More observant readers may also notice that, unlike the 408 I reviewed, this 508 does not have a side window. You can have one if you want, though. Of the various 0508, uh, variants on show here, Aus PC Market stock the black and silver style, with or without the window. The windowed 0508 costs $AU99 delivered within Sydney; that's only $AU5.50 more than this version.
(Aus PC Market's site, by the way, uses CasePower's standard picture for the windowed 508, which clearly shows another glowy fan mounted on the lower side vent. No such fan actually comes with the case, at least not in Australia. But, once again, it's cheap.)
The 408 had a side vent and a little doodad to help guide air to or from the CPU cooler (depending on which way your CPU cooler fan blows). The 508 has two side vents, each of which can accept the air-guide in various positions, or another optional fan, up to 120mm in diameter.
So one way or another, this case lets you shift a whole lot of molecules in the vicinity of your CPU.
Use the obligatory-these-days thumbscrews to open it up (the 508 has a finger-loop handle on the side panel to make opening it easy; the 408 had a bigger shiny metal handle), and there's the lack of thrilling features you expect at this price point. It's all plain mild steel (without the true sign of a bargain basement case, razor-sharp edges everywhere), there's no removable motherboard tray, and there are no removable drive bays. There are little header plugs for the front ports, a passthrough "Molex" plug for the front fan, and that's about it.
The 508's bay count is four 5.25 inch - all "external", meaning accessible from outside, of course - six "internal" 3.5 inch, and two external 3.5 inch, if you count the one with the front port panel in it.
The 408's bay count was the same, but both of the external 3.5 bays were accessible from the factory, because the front ports were elsewhere. The GTR page for the 508 says it's got only five internal 3.5 inch bays; I presume that's because they got confused by the front port thing.
You shouldn't expect to use the whole bay count of a case like this for drives, anyway. It'll be fine if you set your PC up so that there's an empty bay on at least one side of every drive, but if you stack drives cheek-by-jowl all the way up the front of the case, they may not all get enough airflow to stay cool if they're all spun up at once. The ones right behind the front fan should be OK, provided you don't go completely mad and install 10,000RPM or faster expenso-drives in your cheap case, but you should be careful about qhat you put in the other 3.5 inch bays if you don't intend to run the computer in a refrigerator.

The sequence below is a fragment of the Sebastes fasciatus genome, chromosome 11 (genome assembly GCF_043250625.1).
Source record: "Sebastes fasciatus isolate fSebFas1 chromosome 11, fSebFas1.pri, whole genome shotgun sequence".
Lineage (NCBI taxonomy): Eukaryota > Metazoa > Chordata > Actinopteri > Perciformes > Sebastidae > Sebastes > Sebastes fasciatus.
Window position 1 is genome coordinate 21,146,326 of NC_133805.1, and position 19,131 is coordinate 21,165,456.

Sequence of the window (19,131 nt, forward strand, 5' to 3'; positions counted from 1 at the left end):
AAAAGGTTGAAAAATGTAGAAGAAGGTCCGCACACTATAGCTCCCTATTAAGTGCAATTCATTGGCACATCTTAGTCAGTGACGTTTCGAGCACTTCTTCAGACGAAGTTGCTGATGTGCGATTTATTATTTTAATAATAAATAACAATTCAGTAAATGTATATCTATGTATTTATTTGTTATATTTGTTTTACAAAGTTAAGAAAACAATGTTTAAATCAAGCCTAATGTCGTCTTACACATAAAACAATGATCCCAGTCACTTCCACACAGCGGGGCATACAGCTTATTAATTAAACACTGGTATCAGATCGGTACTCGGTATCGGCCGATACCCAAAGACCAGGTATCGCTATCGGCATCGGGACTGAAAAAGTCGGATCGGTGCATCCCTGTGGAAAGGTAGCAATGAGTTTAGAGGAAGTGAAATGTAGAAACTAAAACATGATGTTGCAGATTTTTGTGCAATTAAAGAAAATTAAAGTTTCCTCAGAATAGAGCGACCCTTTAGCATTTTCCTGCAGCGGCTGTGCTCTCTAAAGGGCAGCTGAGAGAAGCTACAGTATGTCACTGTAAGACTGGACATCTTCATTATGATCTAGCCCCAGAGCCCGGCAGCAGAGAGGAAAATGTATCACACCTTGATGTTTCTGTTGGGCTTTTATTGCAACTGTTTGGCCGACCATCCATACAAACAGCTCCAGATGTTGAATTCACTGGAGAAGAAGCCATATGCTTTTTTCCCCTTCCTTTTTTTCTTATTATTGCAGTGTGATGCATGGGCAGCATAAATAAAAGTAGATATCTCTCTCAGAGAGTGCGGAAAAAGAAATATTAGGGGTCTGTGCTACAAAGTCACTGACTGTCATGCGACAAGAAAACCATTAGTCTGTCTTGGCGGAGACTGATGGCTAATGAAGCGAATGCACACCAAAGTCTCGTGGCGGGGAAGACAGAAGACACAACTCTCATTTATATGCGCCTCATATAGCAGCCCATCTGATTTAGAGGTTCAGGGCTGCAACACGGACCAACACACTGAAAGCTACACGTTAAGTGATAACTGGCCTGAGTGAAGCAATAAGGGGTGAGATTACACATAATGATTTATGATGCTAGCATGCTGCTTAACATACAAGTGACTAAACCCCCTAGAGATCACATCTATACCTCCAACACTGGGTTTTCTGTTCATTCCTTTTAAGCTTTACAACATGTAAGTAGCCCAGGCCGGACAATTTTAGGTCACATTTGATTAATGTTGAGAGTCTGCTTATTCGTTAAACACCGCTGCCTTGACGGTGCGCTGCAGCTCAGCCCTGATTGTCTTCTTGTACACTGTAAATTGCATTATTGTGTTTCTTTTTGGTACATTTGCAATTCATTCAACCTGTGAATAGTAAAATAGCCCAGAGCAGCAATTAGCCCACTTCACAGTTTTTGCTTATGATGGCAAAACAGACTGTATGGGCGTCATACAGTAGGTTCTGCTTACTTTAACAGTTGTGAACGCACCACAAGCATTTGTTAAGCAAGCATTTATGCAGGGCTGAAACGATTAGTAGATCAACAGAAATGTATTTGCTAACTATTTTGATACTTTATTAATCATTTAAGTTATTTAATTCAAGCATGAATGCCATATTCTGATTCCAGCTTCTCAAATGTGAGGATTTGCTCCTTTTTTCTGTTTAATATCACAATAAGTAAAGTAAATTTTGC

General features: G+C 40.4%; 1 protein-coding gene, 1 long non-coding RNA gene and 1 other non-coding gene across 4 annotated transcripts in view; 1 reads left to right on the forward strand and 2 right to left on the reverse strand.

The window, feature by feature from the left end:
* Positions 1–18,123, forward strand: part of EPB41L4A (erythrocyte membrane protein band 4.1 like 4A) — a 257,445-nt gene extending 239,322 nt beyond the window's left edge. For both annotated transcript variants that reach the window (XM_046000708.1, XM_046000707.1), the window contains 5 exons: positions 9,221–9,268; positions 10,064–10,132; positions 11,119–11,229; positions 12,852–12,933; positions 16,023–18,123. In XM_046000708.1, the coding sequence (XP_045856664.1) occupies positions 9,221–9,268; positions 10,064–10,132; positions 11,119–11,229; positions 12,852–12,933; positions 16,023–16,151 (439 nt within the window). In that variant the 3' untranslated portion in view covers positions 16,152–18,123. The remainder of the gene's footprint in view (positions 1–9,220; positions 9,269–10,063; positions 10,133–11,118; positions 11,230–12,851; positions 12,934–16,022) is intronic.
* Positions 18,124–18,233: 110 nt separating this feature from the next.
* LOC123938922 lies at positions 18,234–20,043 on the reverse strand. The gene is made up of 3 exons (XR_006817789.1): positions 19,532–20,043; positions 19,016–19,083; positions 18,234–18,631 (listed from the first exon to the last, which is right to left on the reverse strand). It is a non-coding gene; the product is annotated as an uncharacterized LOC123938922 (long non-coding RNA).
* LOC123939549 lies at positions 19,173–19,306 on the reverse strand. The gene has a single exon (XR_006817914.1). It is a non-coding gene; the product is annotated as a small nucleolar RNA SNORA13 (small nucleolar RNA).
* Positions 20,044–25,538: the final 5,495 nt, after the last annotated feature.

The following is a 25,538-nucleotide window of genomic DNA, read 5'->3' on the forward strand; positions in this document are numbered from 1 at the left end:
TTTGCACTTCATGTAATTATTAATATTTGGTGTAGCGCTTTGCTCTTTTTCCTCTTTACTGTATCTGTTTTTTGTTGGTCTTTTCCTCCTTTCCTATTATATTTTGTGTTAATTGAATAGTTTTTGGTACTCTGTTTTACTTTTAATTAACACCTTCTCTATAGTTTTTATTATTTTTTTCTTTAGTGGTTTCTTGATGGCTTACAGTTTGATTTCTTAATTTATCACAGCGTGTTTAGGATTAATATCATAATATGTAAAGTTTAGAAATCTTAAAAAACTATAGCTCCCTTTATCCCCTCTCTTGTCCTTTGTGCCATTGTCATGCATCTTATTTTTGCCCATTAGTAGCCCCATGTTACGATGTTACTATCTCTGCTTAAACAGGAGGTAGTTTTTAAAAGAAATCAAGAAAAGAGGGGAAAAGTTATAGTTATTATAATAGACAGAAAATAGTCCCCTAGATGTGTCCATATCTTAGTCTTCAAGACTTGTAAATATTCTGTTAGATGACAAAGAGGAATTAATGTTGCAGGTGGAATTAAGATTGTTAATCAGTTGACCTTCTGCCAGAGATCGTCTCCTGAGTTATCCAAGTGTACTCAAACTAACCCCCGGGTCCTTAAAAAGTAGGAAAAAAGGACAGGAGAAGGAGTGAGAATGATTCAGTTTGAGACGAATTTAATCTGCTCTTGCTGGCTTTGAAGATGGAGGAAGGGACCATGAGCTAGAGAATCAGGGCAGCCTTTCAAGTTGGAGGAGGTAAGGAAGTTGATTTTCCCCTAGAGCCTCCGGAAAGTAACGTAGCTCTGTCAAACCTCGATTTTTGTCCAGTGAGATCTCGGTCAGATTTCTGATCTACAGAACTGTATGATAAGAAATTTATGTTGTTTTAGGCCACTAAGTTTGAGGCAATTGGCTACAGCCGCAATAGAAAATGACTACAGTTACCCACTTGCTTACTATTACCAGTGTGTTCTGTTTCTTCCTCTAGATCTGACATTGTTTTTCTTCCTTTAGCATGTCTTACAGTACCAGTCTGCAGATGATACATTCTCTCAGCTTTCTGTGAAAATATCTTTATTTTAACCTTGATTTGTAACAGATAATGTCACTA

The GTR iCute 0508 Et Cetera is a cheap PC case, but it is not a nasty PC case. There are no luxury features inside, but you don't need a rubber mallet to open it and you don't need bricklayer's gloves to work on it safely. And even if you buy the windowed version, and a rear fan to go with it, you'll still find yourself paying quite a bit less than you would for the non-windowed version of the 0408.
The goofy turbine's better in this version, too. The old 0408 had a great big Roman nose of a front panel, sticking out well in front of the actual chassis like the Mile O' Fibreglass that sprouted out of various muscle cars a few decades back. The 0508 doesn't bother with such a prominent cowling and door, and is all the better for it, if you ask me.
I didn't have the chance to check out the 0408 and 0508 next to each other, but it also seems to me that the bearing that the 0508's turbine spins on is rather slicker than the one in the 0408. Or maybe the 0508's turbine just spins longer because it's bigger and heavier than the 0408's. Either way, that means the 0508 turbine will impede air flow less than the 0408 one; if the bearing genuinely is better, then it'll let even more air through. The bearing also ought to last a very long time, since the turbine never actually spins very fast - not with the standard front fan, anyway.
So, if you missed your chance to buy a silly-but-sensible computer case when the 0408 was available, go ahead and buy an 0508 now. It's better, and cheaper.
Australian shoppers can buy the iCute 0508 from Aus PC Market.
Click here for the version with no side window;
click here for the marginally more expensive version with the see-through side.
(If you're NOT from Australia or New Zealand, Aus PC Market won't deliver to you. If you're in the USA, try a price search at DealTime!)